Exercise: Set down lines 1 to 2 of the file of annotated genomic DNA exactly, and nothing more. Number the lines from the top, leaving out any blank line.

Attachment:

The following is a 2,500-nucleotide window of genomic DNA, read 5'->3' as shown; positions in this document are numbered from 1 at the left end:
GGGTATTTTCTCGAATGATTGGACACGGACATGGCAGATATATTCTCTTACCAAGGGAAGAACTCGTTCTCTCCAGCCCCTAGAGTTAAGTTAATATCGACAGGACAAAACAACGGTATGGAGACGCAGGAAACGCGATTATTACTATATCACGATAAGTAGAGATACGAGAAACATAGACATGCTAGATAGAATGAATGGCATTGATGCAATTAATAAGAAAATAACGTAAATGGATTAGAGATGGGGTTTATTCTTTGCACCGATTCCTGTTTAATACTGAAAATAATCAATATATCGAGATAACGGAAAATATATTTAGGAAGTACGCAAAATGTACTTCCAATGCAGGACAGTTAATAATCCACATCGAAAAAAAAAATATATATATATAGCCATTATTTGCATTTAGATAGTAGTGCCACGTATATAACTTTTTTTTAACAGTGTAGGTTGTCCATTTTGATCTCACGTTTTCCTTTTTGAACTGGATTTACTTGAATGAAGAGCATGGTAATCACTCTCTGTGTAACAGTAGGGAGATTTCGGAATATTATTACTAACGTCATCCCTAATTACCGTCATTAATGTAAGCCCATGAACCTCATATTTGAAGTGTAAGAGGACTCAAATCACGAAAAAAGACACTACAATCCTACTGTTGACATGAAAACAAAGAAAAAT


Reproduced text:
The following is a 2,500-nucleotide window of genomic DNA, read 5'->3' as shown; positions in this document are numbered from 1 at the left end:
GGGTATTTTCTCGAATGATTGGACACGGACATGGCAGATATATTCTCTTACCAAGGGAAGAACTCGTTCTCTCCAGCCCCTAGAGTTAAGTTAATATCGACAGGACAAAACAACGGTATGGAGACGCAGGAAACGCGATTATTACTATATCACGATAAGTAGAGATACGAGAAACATAGACATGCTAGATAGAATGAATGGCATTGATGCAATTAATAAGAAAATAACGTAAATGGATTAGAGATGGGGTTTATTCTTTGCACCGATTCCTGTTTAATACTGAAAATAATCAATATATCGAGATAACGGAAAATATATTTAGGAAGTACGCAAAATGTACTTCCAATGCAGGACAGTTAATAATCCACATCGAAAAAAAAAATATATATATATAGCCATTATTTGCATTTAGATAGTAGTGCCACGTATATAACTTTTTTTTAACAGTGTAGGTTGTCCATTTTGATCTCACGTTTTCCTTTTTGAACTGGATTTACTTGAATGAAGAGCATGGTAATCACTCTCTGTGTAACAGTAGGGAGATTTCGGAATATTATTACTAACGTCATCCCTAATTACCGTCATTAATGTAAGCCCATGAACCTCATATTTGAAGTGTAAGAGGACTCAAATCACGAAAAAAGACACTACAATCCTACTGTTGACATGAAAACAAAGAAAAAT